Mobile security

Huawei Urges US to Adopt German Approach to Security

DENVER -- Big 5G Event -- Huawei is lobbying hard for the introduction of a new security regime on US soil, based on the approaches gaining traction in Europe, as it tries to defend and potentially expand its existing US business.

The controversial Chinese vendor, viewed as a likely conduit for Chinese spying by the current US administration, wants the US to set up evaluation centers that would test products from any vendor active in the 5G market.

Huawei is fighting US efforts to have it banned from 5G markets outside China and sees a government-approved security regime, developed along the same lines as Europe's General Data Protection Regulation (GDPR), as the answer to its problems.

It has already set up a cybersecurity evaluation center in the UK that is staffed by its executives but supervised by government authorities, and it has backed moves in Germany to develop a comprehensive set of measures for checking 5G network products from all vendors.

Speaking at a breakfast briefing in Denver this morning, Andy Purdy, the chief security officer of Huawei's US business, expressed optimism that US authorities would replicate those moves.

"Germany will put this in place relative to all equipment vendors," he told a packed room of industry executives. "Hopefully that is the kind of thing that can inform what the EU [European Union] is thinking about and that the US can do."

Purdy, who previously worked for the US government, said he was keen to engage US authorities in a dialog about risk mitigation measures that would cover all 5G equipment.

Under the approach he favors, a government-trusted third party would take responsibility for evaluating the security of products sold by Ericsson, Huawei, Nokia and other companies serving US carriers.

"We are supporting the development of regional transparency centers and the guidance that comes out of Germany would create transparency centers where trusted third parties would do evaluations," he said in response to questions.

But the plans could be difficult to implement. Ericsson CEO Börje Ekholm has slammed proposals for a post-development 5G testing regime, saying they would hinder innovation and drive up costs.

And setting up a cybersecurity center for the testing of equipment from all vendors would be extremely difficult, according to Scott Petty, the chief technology officer of mobile operator Vodafone UK. "It is tricky to do because you have direct access to source code and it is hard to see how one center would test four different vendors and for vendors to be confident that source code wasn't available to everyone else," he told reporters in March.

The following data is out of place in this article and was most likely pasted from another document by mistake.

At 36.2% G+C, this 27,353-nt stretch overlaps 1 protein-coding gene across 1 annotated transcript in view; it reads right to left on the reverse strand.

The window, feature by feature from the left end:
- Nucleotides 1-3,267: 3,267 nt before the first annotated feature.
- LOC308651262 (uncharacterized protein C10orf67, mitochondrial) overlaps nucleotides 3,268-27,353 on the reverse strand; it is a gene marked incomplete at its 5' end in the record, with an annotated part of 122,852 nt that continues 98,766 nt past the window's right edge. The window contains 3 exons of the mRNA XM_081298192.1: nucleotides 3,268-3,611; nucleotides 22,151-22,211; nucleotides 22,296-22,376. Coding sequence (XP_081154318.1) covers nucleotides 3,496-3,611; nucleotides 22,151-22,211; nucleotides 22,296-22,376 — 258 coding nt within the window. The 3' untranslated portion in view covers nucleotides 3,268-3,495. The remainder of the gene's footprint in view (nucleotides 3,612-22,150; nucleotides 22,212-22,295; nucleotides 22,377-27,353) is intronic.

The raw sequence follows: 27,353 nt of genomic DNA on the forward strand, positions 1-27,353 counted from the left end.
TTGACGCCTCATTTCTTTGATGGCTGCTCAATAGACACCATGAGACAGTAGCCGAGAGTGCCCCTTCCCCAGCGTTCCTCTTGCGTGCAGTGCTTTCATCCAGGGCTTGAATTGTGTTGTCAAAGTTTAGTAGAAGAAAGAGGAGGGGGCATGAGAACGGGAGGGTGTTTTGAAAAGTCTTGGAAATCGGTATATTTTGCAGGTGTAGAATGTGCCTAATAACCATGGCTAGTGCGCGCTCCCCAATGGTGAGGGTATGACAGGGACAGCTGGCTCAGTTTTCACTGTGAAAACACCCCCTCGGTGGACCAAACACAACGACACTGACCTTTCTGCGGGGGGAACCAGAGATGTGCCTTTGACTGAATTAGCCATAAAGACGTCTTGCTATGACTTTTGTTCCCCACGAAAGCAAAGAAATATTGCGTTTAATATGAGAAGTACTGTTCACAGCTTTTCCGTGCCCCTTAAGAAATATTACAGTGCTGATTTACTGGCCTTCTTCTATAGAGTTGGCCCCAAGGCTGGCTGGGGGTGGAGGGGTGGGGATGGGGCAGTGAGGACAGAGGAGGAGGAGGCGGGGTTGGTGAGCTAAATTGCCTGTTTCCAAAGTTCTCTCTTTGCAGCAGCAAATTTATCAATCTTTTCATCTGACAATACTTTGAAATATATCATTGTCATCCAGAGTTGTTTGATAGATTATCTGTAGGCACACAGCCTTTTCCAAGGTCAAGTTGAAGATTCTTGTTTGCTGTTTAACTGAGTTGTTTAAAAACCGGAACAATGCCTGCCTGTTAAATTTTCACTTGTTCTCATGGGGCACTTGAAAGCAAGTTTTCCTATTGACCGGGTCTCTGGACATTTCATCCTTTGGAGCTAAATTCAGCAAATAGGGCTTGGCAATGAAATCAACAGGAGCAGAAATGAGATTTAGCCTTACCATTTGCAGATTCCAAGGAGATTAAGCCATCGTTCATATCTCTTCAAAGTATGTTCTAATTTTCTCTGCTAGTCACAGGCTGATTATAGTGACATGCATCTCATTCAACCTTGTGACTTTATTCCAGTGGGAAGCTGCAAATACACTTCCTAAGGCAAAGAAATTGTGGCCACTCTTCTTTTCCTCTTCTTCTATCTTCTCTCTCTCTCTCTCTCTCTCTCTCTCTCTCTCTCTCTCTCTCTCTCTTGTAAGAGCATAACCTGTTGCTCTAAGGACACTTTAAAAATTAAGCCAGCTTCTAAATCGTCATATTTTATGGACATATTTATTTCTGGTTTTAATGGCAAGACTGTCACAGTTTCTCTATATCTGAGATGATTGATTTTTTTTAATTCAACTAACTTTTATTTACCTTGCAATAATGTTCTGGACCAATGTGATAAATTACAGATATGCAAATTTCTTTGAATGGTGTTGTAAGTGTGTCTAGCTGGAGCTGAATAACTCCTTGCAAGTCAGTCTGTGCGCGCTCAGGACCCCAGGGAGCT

Moreover, the approach the UK is thought to be developing has already encountered resistance from US officials determined to block Huawei's involvement in 5G infrastructure.

The UK is due to publish a report that will recommend excluding Huawei from the sensitive "core" of 5G networks but allowing it to continue selling radio access network products, according to press reports. Gavin Williamson, the UK's former defense secretary, was recently sacked from his cabinet post after he was accused of leaking those details to a reporter -- a charge he denies.

Since those reports surfaced, the UK has come under additional pressure from US Secretary of State Mike Pompeo to restrict Huawei. During a press conference in London earlier today, Pompeo was reported to have said the US might reconsider defense and economic interests in the UK if Huawei remained as a 5G vendor.

The Chinese vendor has repeatedly denied links to the Chinese government and insisted that it would rather shut down the business than share any information with government authorities.

Most European countries have also resisted US entreaties to ban it, said Purdy. "Germany has pushed back and so has the UK because the US has given no evidence of wrongdoing," he said.

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Huawei representatives have also argued the US campaign is politically motivated, pointing out that its Western rivals do not face the same level of scrutiny even though some of their components are made in China.

Security experts say Chinese authorities could feasibly insert "backdoors" in the components that go into network equipment sold by Western vendors.

Nokia Shanghai Bell is a joint venture between Nokia and the Chinese government and yet Nokia faces no restrictions in the US market, said Purdy at today's breakfast briefing.

Huawei has been unable to serve major US carriers that have government contracts since 2012, when a government report first said that Chinese vendors could be a threat to national security. In the last year, pressure from US authorities has led to restrictions in Australia and New Zealand -- which are members, along with Canada, the UK and the US -- of the "Five Eyes" intelligence-sharing community.

But Huawei continues to work with smaller operators active in rural US communities, and those contracts could be at risk in the current hostile environment.

It is currently working with a cybersecurity advisory group called AgeLight, whose founder and managing partner, Craig Spiezle, attended this morning's breakfast briefing.

Spiezle said AgeLight has come up with 35 cybersecurity recommendations that can be mapped to global regulations and used as a checklist when developing a cybersecurity strategy.

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— Iain Morris, International Editor, Light Reading

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